Entrepreneurs

Fitting a Man Into an All-Female Office

We explore the dynamics of bringing the first male employee into an all-female work environment.
3 min read
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What do you do when your business team has been all-female for a while, and you're about to hire your first male employee?

Bringing a man into the mix "was a concern from the beginning," admits Tracey Tee, 32, co-founder of Delight.com, a shopping site that will surpass $1 million in sales this year. The site specializes in products and gifts for women, with a few select items for men. "We discussed the pros and cons, and the main issue was whether a male would embrace the incredible attention to detail that goes into packing our orders."

During the hiring process, Tee says she used brutal honesty to make sure her first male hire would know what he was getting into. "We're a staff of passionate, outspoken women," she explains. "We also have a family dynamic, as my mother works for the company. The whole setup can be a bit intimidating." The prospective hire assured Tee that, having grown up as the only male among several sisters, he wasn't intimidated.

Sandra Fathi, 38, found herself with an all-woman company because of the number of working mothers in the PR field looking for flexible work schedules. Her $1.5 million New York City firm, Affect Strategies, wasn't looking for either a male or female--just the best person for the job.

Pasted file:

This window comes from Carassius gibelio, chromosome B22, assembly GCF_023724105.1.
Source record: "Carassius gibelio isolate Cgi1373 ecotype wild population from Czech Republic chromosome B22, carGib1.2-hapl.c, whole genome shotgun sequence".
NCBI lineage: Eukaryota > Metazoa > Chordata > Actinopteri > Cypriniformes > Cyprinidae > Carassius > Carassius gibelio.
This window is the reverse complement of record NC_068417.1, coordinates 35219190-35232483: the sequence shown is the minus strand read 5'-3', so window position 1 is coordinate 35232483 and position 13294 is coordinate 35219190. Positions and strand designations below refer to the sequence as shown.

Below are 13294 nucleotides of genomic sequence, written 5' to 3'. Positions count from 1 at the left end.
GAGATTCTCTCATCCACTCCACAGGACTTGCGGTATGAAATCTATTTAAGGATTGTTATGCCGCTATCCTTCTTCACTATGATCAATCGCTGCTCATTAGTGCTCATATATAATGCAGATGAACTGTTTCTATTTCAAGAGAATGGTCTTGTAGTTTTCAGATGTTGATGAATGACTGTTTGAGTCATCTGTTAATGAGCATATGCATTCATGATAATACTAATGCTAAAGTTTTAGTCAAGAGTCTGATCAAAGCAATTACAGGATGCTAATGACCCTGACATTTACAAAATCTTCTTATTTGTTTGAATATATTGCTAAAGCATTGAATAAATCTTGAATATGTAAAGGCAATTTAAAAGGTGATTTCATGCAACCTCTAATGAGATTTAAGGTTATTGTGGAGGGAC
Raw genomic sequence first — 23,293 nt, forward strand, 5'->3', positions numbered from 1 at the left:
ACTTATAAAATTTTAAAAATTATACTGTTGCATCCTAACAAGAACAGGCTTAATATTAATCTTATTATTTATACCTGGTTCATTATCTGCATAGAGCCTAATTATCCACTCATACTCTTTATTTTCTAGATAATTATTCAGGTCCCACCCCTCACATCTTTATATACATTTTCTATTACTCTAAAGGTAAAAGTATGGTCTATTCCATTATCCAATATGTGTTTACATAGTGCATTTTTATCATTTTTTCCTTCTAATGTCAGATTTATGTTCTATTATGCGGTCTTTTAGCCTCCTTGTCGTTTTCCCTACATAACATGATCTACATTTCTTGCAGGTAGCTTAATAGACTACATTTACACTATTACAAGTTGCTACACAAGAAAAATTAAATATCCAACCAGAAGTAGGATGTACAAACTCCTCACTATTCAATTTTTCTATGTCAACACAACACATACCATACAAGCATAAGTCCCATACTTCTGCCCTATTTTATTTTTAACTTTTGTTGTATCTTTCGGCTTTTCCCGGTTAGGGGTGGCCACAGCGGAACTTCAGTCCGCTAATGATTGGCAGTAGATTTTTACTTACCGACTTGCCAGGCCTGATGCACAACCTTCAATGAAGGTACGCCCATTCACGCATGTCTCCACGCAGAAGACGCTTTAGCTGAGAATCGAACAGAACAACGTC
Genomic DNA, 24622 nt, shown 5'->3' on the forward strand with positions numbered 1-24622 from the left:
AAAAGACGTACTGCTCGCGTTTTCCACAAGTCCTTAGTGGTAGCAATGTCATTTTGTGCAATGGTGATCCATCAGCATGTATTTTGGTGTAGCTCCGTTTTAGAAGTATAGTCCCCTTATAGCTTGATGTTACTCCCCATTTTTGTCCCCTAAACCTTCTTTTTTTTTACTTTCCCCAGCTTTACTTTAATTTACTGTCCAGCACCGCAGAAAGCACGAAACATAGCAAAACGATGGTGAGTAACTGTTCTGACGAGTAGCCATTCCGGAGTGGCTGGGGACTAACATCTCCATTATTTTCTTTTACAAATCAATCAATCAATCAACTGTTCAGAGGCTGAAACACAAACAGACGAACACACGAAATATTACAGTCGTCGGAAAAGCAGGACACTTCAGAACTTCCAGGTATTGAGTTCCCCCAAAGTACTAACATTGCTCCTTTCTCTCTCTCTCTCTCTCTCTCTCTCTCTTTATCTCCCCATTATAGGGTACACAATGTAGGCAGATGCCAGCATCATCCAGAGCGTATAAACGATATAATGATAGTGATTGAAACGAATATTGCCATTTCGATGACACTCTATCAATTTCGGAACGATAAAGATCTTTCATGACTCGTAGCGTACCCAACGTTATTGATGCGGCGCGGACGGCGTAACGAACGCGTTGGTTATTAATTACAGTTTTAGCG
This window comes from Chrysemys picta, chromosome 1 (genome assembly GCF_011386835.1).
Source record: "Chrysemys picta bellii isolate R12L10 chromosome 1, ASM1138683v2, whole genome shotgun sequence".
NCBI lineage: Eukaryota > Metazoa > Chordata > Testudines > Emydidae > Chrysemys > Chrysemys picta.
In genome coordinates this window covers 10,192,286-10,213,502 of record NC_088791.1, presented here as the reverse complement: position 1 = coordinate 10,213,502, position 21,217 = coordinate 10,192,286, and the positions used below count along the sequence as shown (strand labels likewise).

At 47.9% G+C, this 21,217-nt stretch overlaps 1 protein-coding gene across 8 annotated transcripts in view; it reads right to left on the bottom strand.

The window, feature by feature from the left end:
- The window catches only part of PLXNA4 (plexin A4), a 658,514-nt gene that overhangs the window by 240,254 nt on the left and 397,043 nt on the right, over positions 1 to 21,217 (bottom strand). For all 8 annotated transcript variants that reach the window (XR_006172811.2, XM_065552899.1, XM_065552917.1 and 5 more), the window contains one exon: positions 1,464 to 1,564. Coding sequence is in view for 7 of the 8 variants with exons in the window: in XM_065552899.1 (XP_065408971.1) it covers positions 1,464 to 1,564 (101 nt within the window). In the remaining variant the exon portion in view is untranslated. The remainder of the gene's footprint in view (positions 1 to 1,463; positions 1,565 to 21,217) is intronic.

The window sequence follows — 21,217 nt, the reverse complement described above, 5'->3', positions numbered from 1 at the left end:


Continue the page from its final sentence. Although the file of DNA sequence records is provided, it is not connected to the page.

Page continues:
"When we found an ambitious, intelligent young graduate who wasn't intimidated by working with six women in the office, we gave him an opportunity," she says.

Elizabeth Cogswell Baskin, author of How To Run Your Business Like a Girl: Successful Strategies from Entrepreneurial Women Who Made It Happen, says women's management styles tend to be more about building relationships than establishing a hierarchy. "That plays out in the workplace, and a woman business owner may be drawn to employees who are also good at bonding, which often means other women," she explains.

Fathi observed that it was harder for her first male employee to bond with co-workers over typical after-work activities such as shopping. Within a few months, the company hired another male, and after-work activities began to include going to sporting events.

Today her staff is 25 percent male, and she says the spirit of her company has remained the same: "entrepreneurial, family-oriented."

"Too much estrogen in the room can get a little stifling," Cogswell Baskin says. "It can be a breath of fresh air for an all-woman office to get some testosterone into the mix. Any workplace is enhanced by including people of different perspectives and life experience--whether that means different genders, ages or ethnicity."

Unfortunately, Tee's first male hire didn't work out. She says, "With the benefit of hindsight, [I better] understand the different dynamics of a male in a female office and [will continue to] try to find the best job for the best person."

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